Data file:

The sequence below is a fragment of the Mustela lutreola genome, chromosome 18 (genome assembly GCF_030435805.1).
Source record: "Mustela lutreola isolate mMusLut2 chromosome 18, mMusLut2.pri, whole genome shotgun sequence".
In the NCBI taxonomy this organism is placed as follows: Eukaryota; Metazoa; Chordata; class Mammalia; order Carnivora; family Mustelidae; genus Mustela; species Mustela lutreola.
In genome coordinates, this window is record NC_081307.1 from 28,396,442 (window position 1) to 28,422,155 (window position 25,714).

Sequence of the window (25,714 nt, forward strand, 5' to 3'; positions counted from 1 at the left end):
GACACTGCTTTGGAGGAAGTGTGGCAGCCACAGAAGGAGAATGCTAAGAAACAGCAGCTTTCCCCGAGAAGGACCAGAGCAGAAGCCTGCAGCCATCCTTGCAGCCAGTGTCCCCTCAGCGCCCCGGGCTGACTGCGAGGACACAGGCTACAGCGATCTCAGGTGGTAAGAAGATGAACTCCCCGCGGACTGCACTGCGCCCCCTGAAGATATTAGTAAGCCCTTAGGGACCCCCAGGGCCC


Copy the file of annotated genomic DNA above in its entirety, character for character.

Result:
The sequence below is a fragment of the Mustela lutreola genome, chromosome 18 (genome assembly GCF_030435805.1).
Source record: "Mustela lutreola isolate mMusLut2 chromosome 18, mMusLut2.pri, whole genome shotgun sequence".
In the NCBI taxonomy this organism is placed as follows: Eukaryota; Metazoa; Chordata; class Mammalia; order Carnivora; family Mustelidae; genus Mustela; species Mustela lutreola.
In genome coordinates, this window is record NC_081307.1 from 28,396,442 (window position 1) to 28,422,155 (window position 25,714).

Sequence of the window (25,714 nt, forward strand, 5' to 3'; positions counted from 1 at the left end):
GACACTGCTTTGGAGGAAGTGTGGCAGCCACAGAAGGAGAATGCTAAGAAACAGCAGCTTTCCCCGAGAAGGACCAGAGCAGAAGCCTGCAGCCATCCTTGCAGCCAGTGTCCCCTCAGCGCCCCGGGCTGACTGCGAGGACACAGGCTACAGCGATCTCAGGTGGTAAGAAGATGAACTCCCCGCGGACTGCACTGCGCCCCCTGAAGATATTAGTAAGCCCTTAGGGACCCCCAGGGCCC